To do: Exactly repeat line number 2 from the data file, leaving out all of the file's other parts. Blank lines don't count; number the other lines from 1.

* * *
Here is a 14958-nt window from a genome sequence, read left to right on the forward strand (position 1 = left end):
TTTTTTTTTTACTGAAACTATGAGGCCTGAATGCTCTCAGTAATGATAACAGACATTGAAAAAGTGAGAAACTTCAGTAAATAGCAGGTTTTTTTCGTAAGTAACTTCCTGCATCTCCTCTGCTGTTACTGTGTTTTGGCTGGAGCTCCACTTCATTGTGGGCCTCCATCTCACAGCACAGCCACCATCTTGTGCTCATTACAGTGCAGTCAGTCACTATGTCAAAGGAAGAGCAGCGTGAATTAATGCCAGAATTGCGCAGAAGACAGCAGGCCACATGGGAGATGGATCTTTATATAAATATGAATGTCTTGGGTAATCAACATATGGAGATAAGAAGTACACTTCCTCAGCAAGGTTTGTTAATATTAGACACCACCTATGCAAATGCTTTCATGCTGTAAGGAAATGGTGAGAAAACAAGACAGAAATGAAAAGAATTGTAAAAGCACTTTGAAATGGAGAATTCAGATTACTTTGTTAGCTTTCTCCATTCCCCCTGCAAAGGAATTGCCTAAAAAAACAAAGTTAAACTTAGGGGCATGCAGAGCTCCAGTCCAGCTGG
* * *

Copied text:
TTTTTTTTTTACTGAAACTATGAGGCCTGAATGCTCTCAGTAATGATAACAGACATTGAAAAAGTGAGAAACTTCAGTAAATAGCAGGTTTTTTTCGTAAGTAACTTCCTGCATCTCCTCTGCTGTTACTGTGTTTTGGCTGGAGCTCCACTTCATTGTGGGCCTCCATCTCACAGCACAGCCACCATCTTGTGCTCATTACAGTGCAGTCAGTCACTATGTCAAAGGAAGAGCAGCGTGAATTAATGCCAGAATTGCGCAGAAGACAGCAGGCCACATGGGAGATGGATCTTTATATAAATATGAATGTCTTGGGTAATCAACATATGGAGATAAGAAGTACACTTCCTCAGCAAGGTTTGTTAATATTAGACACCACCTATGCAAATGCTTTCATGCTGTAAGGAAATGGTGAGAAAACAAGACAGAAATGAAAAGAATTGTAAAAGCACTTTGAAATGGAGAATTCAGATTACTTTGTTAGCTTTCTCCATTCCCCCTGCAAAGGAATTGCCTAAAAAAACAAAGTTAAACTTAGGGGCATGCAGAGCTCCAGTCCAGCTGG